Investing isn't easy. Even Warren Buffett councils that most investors should invest in a low-cost index like the S&P 500. That way, "you'll be buying into a wonderful industry, which in effect is all of American industry," he says.
But there are, of course, companies whose long-term fortunes differ substantially from the index. In this series, we look at how members of the S&P 500 have performed compared with the index itself.
Step on up, McDonald's (NYSE: MCD ) .
McDonald's shares have simply crushed the S&P 500 over the last three decades:
Source: S&P Capital IQ.
Since 1980, shares returned an average of 16.9% a year, compared with 11.1% a year for the S&P (both include dividends). That difference adds up fast. One thousand dollars invested in the S&P in 1980 would be worth $29,400 today. In McDonald's, it'd be worth $146,500.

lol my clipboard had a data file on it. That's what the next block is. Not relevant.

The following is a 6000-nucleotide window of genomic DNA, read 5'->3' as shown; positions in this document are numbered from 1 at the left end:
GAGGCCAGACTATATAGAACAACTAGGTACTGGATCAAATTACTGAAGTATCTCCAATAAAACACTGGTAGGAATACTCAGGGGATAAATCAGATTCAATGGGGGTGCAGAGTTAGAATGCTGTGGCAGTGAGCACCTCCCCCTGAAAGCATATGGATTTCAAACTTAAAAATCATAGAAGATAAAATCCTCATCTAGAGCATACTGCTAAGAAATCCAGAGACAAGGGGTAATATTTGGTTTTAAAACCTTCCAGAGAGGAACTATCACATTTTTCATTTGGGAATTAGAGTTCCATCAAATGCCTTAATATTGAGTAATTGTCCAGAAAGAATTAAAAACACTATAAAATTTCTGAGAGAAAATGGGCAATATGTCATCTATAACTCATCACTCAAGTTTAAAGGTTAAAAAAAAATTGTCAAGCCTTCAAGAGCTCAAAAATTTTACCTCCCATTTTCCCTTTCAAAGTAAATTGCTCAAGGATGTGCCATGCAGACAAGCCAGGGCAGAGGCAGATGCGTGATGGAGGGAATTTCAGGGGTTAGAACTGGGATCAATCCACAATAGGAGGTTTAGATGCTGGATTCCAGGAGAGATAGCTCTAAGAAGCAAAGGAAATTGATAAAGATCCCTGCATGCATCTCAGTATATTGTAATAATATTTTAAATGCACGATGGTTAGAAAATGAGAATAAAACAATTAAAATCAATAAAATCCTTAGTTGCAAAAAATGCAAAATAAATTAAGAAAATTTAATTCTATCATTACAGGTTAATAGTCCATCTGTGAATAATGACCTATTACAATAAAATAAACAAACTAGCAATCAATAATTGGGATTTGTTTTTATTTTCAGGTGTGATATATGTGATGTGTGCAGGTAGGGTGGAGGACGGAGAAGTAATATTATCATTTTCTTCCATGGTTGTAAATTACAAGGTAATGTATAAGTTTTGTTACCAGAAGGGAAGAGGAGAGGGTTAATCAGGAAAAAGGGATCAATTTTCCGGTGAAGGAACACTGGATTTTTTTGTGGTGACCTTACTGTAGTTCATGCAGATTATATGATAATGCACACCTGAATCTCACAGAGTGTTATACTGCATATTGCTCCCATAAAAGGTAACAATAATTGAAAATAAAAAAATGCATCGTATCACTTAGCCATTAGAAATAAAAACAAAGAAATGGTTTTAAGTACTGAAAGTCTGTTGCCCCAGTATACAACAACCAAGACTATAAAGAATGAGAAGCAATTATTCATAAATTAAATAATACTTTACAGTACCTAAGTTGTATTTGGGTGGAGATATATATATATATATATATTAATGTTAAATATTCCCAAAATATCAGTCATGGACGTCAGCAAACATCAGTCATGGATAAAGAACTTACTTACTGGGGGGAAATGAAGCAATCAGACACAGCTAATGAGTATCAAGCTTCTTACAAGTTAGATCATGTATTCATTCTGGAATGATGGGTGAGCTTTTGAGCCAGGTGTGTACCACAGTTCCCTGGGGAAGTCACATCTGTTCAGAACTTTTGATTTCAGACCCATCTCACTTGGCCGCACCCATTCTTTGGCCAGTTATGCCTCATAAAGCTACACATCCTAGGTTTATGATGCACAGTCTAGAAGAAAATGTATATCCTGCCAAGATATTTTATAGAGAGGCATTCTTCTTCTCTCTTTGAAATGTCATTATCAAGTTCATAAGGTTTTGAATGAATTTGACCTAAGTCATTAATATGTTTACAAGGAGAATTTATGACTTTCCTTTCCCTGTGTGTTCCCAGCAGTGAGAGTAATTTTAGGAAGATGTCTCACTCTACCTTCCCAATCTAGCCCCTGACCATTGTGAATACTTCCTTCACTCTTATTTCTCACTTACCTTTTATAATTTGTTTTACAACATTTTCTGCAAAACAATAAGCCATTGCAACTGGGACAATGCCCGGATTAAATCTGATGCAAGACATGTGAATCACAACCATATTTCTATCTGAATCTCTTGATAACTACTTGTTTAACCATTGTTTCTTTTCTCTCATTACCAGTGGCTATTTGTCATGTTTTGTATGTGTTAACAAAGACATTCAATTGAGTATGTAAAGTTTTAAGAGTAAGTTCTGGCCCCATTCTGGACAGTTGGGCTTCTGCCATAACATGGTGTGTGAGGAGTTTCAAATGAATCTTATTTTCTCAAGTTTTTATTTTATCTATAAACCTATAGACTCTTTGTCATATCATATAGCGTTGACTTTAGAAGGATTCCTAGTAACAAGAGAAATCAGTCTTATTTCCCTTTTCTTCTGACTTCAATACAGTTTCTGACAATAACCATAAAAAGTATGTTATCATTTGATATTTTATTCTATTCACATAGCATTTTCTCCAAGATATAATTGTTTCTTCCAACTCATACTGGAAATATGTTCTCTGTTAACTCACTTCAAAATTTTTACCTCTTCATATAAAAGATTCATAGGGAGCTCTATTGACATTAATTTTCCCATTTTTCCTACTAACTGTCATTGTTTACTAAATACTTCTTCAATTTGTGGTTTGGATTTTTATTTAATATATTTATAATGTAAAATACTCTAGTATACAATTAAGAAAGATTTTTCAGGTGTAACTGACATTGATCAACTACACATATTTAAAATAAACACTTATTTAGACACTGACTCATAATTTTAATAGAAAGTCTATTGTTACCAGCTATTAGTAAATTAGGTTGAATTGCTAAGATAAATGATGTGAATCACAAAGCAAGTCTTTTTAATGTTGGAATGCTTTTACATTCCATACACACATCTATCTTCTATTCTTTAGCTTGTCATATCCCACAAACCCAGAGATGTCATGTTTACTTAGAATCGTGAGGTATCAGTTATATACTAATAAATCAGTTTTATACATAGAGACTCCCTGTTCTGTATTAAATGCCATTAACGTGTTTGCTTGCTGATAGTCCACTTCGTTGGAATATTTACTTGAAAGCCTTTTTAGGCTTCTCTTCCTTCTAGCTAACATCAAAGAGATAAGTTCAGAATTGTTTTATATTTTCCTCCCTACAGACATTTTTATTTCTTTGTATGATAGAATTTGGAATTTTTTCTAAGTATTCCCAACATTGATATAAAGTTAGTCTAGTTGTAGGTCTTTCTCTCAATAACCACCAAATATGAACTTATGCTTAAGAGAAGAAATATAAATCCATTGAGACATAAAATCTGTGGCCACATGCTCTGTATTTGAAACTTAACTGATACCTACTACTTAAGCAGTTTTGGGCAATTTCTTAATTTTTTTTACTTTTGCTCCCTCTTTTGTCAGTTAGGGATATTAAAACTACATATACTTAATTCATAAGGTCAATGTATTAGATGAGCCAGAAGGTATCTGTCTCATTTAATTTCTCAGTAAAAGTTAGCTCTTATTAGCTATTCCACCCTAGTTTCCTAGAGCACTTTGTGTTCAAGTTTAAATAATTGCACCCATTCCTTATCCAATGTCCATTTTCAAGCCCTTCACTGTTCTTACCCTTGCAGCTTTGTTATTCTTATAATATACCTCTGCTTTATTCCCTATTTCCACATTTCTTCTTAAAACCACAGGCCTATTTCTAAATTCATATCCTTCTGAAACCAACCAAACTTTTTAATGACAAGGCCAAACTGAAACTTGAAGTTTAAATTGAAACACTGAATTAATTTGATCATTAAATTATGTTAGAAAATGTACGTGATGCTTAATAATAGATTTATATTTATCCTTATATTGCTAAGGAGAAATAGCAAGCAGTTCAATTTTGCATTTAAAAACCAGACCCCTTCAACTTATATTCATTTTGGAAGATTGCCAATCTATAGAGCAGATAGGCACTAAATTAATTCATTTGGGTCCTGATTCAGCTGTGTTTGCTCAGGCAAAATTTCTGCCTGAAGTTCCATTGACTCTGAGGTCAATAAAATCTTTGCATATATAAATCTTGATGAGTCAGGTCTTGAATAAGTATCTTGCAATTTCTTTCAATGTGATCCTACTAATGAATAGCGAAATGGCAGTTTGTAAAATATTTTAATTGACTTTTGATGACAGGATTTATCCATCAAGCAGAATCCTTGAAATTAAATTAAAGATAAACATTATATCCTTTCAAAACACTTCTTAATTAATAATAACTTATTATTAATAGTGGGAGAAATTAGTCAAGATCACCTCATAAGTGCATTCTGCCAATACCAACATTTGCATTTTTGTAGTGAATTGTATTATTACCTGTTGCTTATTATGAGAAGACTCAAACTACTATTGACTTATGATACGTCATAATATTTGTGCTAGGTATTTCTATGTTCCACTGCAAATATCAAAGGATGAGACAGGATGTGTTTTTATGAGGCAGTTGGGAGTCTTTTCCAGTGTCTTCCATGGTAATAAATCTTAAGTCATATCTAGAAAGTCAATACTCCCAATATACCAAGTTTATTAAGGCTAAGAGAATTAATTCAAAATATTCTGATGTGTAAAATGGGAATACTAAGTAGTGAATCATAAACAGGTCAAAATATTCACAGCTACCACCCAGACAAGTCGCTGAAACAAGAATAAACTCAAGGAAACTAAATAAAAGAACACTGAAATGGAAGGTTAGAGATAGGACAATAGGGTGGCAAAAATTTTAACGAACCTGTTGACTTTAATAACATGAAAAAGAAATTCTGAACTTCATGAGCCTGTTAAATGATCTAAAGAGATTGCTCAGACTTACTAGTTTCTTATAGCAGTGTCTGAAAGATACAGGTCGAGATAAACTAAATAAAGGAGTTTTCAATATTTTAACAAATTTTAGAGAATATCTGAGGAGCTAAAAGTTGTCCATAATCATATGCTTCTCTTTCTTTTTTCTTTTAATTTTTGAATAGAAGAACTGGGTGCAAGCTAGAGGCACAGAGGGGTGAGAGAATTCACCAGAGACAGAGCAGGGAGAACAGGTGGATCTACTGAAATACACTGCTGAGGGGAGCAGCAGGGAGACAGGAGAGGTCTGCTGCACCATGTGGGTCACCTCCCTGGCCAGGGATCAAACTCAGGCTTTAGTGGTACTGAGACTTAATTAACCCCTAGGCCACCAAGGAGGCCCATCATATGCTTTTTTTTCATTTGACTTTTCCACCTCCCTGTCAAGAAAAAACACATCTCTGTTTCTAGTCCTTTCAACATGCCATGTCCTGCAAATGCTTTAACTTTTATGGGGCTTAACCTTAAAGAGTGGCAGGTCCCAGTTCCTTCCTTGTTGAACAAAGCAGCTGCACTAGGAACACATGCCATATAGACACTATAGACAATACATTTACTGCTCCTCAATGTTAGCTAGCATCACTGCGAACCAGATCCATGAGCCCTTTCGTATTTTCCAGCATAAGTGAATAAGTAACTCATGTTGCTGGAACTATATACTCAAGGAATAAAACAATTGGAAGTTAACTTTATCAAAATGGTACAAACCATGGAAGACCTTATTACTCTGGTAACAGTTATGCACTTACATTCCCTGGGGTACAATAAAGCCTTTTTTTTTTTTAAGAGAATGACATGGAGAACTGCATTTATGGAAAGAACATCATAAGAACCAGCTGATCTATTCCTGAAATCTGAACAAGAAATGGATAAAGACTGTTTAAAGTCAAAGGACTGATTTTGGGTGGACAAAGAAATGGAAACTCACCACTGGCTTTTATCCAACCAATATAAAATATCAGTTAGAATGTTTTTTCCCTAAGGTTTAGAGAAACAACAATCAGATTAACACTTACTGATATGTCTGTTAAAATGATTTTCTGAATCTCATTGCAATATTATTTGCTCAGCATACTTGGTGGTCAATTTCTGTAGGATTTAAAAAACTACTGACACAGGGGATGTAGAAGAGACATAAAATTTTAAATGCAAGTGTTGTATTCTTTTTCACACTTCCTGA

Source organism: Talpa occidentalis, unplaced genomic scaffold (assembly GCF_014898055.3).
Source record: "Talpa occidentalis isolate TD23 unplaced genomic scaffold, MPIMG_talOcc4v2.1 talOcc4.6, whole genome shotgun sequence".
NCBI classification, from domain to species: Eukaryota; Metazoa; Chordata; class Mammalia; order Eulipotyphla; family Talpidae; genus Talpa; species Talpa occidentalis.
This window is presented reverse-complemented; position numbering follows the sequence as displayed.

Dividends accounted for a lot of those gains. Compounded since 1980, dividends have made up 38% of McDonald's total returns. For the S&P, dividends account for 41.5% of total returns.
And now have a look at how McDonald's earnings compare with S&P 500 earnings:
Source: S&P Capital IQ.
Again, significant outperformance. Since 1995, McDonald's earnings per share have grown by an average of 10.4% a year, compared with 6% a year for the broader index. That's testament to the power of the company's brand, its incredible growth in global territories, and a push to revamp its menu over the last decade.
That earnings-growth dynamic has led to above-average valuations. McDonald's has traded for an average of 22.1 times earnings since 1980, compared with 21.3 times for the S&P.
The company has been, without a doubt, an above-average performer historically.
The question is whether that can continue. That's where you come in. Our CAPS community currently ranks McDonald's with a five-star rating (out of five). Do you disagree? Leave your thoughts in the comment section below, or add McDonald's to My Watchlist.
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